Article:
[00:08:09] LM: Yeah. So I guess I have probably kind of a unique background as an investor. I’ll give you three examples from kind of my deep tech background and why it’s relevant for my calling in venture capital today. So my first carrier experience, and it’s a bit of a geeky experience. I used to work in fundamental research on environmental biology, because of the French National Lab, which is called CNFF. And I got involved in the characterization of the first giant virus ever discovered. This virus is called Mimivirus.
And it was just an amazing experience to me, because I mean, this virus at the end of the day shed new light on the origins of life. So kind of a big project. But you could ask myself, why is that relevant with the career in the seed? And I think that by working in lab in research, it’s really helped me comprehend how things work at the fundamental level.
And today, it’s something I use when I need to understand a new technology. When I need to understand the physics principle. So it really helped me understand and assess the technical feasibility of those new technologies and of those companies, and also to help the companies prioritize research and technical projects. So that’s one experience.
And then I also work in the chemical industry. So I spent a couple of years at survey in research and development strategy. Couple of years also at BASF in corporate venture capital. And both are chemical companies. BASF being world leading one. Really big one. Hopefully $60 billion in revenue over thousand, hundred thousand of employees. And whose experience have been exposed to operations at scale, to massive manufacturing line to complex internal organizations. And it’s something, again, I share today with the portfolio companies to help them understand complex value chains and also to navigate siloed organization and ultimately do better b2b sales.
And maybe less on the kind of tech experience. So I used to work for SRI International. For the people who don’t know the organization, it’s formerly the Stanford Research Institute. It was spun out in the 50s from the Stanford University to focus on governmental research. And most specifically, back then, on research for the Department of Defense. They’ve developed world-changing innovations. Like Internet was created there. They’ve created the computer mouse. First surgical robots. Also Siri, the virtual assistants on the iPhone that many people use also was developed at SRI. So lots of deep tech again. And there was part of the ventures group.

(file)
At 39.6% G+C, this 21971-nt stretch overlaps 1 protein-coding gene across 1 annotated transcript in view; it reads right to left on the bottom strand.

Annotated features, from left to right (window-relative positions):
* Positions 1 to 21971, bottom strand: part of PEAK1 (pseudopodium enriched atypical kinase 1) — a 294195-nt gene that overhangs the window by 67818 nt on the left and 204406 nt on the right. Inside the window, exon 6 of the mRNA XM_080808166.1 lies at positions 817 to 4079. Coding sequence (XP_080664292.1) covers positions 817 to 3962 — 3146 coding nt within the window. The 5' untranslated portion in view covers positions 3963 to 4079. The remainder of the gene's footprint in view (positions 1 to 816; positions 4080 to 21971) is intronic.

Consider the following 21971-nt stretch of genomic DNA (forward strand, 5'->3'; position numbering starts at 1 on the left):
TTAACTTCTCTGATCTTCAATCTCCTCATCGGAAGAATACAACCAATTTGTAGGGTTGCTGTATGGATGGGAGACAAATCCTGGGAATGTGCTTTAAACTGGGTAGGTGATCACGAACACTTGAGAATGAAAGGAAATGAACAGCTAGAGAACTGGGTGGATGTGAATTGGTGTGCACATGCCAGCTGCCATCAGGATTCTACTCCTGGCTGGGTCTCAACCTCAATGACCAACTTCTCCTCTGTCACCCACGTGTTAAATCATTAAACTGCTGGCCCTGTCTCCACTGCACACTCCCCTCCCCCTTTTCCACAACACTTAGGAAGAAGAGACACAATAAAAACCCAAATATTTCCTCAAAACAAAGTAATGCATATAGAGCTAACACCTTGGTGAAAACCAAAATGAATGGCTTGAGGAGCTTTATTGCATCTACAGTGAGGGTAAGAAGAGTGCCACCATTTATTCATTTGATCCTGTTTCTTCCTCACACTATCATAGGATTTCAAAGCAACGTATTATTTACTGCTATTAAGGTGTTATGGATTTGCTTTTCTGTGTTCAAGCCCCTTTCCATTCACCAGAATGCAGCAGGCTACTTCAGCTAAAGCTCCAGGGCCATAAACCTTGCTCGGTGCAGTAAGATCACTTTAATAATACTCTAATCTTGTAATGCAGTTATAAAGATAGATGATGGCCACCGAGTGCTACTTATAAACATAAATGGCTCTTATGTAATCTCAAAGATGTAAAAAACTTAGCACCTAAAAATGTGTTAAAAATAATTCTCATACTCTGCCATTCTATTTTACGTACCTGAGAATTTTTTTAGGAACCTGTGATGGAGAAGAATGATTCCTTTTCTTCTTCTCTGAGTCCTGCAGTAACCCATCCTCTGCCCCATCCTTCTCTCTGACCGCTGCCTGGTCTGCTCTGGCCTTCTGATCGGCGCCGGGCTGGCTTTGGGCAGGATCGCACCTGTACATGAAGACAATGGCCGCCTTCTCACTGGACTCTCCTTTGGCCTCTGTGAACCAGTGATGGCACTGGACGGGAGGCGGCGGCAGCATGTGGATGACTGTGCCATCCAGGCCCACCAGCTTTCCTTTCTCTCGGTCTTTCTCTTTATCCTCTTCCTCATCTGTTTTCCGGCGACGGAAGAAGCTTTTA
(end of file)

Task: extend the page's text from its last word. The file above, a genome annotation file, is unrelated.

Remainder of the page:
And so my role was to commercialize to new technologies. And I ended up building a dozen of companies based on deep technologies and based on those technologies developed for defense and military applications. And it’s really where I built my operational experience by working with very early stage companies. And by making mistakes, by seeing entrepreneurs making mistakes. It’s really helped me understand what makes a deep tech company successful. And the common mistakes is, for example, being too technology push. You have a technology that seems very performance, and it seems unique on the market, and you just build a company around it, but without necessarily thinking about what are the customer needs. Or thinking about are we going after a market that is large enough?
And sometimes, also, depending on the application, can be very difficult to apply the technology and to make it visible at scale. So through all of those experience, it’s really helped me learn about kind of assessing deep technologies and also helping companies with deep tech to scale to go.
[00:12:23] AVH: I think there’s a lot to unpack and to follow up on in regards of how this experience helped you to become a better VC. And the first thing that came to mind is do you also have a laboratory like approach to investing? So like a very well researched process? Or can you maybe elaborate on what the pros of investing? Does it have to do anything with the experience that you did have in the lab?